Vagabund Log

Tips for sailing the Brazilian Coast






(Ivan C Perdigao has compiled these tips. This information is

used at your own risk and the interpretation thereof is the sole

responsibility of the captain of the ship)


Sailing leg from RIO to BUZIOS (87,5 nm)

 From RIO to CABO FRIO it is an almost due east course after you leave Guanabara Bay.

I've given you two main routes to cover this stretch: one runs close to the shore (to avoid

a current that runs from CABO FRIO to RIO) while the other course runs a little way from

the shore (and against that current). This current is not very strong. You may choose one

or the other course depending on the sea condition and on your preference to sail farther

from the coastline. When reaching CABO FRIO you should be prepared to face stronger

and variable east/northeastern winds that frequently blow around this cape. From CABO

FRIO to BUZIOS the prevailing winds are from northeast but you may sail/motor against

them the 20mi distance to CABO BUZIOS. Alternatively you may choose a cruising date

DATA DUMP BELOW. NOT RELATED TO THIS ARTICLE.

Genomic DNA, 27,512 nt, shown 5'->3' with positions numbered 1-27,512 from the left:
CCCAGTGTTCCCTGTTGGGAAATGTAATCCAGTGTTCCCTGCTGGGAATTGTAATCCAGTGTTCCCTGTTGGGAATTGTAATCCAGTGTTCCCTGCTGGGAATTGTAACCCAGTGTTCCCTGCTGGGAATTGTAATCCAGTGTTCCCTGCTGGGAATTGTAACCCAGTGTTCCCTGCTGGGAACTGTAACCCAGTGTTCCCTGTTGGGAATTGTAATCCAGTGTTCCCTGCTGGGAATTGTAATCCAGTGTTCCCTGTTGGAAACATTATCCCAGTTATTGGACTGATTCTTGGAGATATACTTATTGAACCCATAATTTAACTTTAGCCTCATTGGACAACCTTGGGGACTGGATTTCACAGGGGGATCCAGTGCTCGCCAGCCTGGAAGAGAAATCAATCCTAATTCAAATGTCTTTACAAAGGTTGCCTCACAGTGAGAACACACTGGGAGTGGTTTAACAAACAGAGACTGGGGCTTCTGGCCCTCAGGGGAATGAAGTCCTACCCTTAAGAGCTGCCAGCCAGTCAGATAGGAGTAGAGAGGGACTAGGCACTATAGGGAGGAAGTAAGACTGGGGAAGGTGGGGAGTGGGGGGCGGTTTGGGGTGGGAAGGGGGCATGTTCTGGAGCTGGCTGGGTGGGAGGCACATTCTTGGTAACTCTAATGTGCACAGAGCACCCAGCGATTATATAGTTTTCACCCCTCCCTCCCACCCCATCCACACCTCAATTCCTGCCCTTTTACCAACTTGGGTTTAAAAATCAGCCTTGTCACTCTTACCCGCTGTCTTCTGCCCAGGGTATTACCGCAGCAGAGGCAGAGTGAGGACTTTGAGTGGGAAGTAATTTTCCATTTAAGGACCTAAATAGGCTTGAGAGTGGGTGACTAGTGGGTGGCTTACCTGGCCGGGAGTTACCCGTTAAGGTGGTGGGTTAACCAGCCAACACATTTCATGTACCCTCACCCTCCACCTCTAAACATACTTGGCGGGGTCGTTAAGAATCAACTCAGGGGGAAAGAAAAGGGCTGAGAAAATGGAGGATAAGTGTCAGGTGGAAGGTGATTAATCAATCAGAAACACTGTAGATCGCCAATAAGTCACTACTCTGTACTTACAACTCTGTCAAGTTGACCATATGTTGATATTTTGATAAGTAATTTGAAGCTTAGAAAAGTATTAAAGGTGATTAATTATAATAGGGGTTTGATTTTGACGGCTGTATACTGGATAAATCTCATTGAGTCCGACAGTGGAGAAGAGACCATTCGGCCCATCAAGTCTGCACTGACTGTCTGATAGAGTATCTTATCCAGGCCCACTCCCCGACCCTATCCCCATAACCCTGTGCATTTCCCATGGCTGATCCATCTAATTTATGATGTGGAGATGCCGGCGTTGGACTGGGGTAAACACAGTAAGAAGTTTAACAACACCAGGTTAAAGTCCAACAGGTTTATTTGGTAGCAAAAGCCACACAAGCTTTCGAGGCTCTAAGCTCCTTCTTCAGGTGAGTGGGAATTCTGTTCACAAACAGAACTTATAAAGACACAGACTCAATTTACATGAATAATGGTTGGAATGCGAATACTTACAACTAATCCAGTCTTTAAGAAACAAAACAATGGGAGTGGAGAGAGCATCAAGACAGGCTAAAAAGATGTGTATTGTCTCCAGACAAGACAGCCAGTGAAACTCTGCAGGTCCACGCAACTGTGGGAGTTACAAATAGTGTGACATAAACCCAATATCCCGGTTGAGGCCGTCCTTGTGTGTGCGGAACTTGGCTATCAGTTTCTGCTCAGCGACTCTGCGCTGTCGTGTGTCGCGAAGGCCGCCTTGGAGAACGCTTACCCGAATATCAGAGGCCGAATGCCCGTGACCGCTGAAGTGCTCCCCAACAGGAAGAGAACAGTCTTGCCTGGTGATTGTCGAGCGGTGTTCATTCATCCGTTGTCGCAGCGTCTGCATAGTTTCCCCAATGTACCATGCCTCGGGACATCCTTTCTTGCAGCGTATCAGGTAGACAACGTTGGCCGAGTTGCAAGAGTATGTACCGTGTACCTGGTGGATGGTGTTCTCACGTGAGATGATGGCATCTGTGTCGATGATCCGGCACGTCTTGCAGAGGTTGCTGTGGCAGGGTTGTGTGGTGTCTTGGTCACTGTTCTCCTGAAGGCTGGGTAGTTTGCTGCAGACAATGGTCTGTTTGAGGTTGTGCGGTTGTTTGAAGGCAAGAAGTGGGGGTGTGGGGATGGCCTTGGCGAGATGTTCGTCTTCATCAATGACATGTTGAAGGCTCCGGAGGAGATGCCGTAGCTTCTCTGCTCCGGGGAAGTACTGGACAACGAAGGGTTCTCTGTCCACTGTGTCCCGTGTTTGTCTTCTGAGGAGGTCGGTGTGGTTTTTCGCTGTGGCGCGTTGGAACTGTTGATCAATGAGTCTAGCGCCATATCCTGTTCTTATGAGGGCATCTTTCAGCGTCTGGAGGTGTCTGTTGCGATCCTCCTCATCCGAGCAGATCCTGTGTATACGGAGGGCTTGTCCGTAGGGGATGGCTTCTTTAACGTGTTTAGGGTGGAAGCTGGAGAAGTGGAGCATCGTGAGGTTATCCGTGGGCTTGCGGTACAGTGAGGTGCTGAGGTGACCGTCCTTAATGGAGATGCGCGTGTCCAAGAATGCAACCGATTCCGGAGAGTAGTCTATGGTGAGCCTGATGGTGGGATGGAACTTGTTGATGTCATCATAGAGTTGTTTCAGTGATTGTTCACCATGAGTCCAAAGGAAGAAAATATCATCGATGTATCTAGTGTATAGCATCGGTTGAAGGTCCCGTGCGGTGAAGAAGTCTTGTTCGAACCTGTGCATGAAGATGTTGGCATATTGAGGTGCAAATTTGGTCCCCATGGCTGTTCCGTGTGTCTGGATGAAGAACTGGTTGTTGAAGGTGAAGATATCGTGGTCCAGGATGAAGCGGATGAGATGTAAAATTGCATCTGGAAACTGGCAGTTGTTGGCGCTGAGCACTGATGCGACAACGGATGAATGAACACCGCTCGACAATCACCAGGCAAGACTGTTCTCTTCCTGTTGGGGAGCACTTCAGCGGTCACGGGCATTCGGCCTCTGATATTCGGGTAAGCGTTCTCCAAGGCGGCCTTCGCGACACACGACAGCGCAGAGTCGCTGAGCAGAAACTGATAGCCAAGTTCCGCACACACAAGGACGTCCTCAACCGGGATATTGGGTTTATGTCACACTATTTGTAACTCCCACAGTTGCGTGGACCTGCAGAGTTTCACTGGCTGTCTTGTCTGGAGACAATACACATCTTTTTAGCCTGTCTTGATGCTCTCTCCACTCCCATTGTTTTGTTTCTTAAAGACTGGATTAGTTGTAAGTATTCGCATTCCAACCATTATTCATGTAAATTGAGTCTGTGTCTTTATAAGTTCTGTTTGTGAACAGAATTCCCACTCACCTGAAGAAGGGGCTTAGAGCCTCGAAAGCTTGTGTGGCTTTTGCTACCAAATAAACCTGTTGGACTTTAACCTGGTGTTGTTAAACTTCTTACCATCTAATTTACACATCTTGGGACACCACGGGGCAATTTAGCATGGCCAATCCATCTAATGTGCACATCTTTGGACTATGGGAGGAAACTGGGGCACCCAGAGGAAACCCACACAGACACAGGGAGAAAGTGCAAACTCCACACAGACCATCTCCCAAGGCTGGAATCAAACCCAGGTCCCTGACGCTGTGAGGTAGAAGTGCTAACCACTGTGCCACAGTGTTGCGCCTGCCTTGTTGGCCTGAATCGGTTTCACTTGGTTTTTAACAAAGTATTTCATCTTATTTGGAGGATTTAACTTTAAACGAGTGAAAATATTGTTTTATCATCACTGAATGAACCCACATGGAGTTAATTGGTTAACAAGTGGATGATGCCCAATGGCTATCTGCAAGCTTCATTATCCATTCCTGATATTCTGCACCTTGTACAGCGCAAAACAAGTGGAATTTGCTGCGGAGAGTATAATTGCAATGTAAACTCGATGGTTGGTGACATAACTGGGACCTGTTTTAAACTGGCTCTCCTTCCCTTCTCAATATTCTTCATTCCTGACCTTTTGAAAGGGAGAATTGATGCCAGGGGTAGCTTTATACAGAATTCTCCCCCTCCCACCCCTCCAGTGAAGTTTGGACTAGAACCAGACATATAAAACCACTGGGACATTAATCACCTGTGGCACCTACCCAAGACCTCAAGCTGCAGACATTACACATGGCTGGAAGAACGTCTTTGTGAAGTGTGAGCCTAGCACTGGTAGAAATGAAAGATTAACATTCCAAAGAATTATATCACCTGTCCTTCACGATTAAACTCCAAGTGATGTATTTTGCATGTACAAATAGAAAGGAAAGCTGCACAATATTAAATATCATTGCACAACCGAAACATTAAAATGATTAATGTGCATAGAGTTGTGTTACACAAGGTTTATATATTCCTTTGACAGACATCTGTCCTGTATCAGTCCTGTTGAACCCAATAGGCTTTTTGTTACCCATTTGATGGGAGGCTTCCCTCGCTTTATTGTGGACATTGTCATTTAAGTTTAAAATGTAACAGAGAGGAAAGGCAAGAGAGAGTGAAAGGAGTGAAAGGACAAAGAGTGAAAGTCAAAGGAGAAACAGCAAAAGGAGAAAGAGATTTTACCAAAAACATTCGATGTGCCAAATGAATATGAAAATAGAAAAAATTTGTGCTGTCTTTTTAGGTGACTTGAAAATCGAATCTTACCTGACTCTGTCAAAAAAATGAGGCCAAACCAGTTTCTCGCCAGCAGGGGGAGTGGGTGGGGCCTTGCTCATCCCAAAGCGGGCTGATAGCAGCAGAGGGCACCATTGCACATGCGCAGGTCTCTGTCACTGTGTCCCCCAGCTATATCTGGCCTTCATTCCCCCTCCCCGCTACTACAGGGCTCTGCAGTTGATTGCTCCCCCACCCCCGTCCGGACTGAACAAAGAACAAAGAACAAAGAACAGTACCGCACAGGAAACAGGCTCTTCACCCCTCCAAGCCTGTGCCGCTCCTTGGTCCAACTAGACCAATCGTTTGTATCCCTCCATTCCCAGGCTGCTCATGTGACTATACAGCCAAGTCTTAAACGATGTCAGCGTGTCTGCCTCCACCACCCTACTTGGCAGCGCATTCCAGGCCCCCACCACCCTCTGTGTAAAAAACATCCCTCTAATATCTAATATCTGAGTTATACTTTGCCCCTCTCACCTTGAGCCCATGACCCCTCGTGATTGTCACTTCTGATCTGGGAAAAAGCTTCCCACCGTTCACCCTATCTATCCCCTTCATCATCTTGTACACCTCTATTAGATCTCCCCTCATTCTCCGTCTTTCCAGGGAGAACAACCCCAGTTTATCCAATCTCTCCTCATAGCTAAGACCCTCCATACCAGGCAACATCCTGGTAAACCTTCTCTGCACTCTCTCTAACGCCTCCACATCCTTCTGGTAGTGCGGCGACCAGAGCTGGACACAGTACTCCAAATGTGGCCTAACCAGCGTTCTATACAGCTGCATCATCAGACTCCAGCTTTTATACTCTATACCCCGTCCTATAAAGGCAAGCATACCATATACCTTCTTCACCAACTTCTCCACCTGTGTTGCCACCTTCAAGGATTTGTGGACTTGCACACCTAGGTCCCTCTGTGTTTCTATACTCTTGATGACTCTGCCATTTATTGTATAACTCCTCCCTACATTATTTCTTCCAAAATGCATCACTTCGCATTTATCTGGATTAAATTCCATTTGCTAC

when no northeastern winds or only mild northeastern winds are forecast for this area.



Stop at the Iate Clube Armação de Buzios , tel 55 22 26231493 - VHF Echo 43, channel 16 or 68


They have mooring buoys, or you can drop anchor there. Fuel and water are only available by auxiliary dinghy service (you can do it yourself or hire someone to do it for you) Buzios is a little but charming village. Worth staying at least for one whole day and night.


Walking at night on Rua das Pedras is a nice thing to do. In the very tourist centre of the village things tend to be more expensive but if you walk two or three blocks way of the fancy area you will find more reasonable prices. You may stay longer if you want to visit Buzios many nice beaches. Be ware of the northeastern wind. If there is a forecast for strong northeastern you might want to be aboard for the possible dragging of your anchor (if you are at one of the club mooring just be sure that your particular mooring is strong enough for you boat under strong winds, by asking a club staff). Do not leave Buzios for your next leg towards Vitoria unless you are sure that there is a sufficient long weather window, without northeastern winds, for you to reach Vitoria.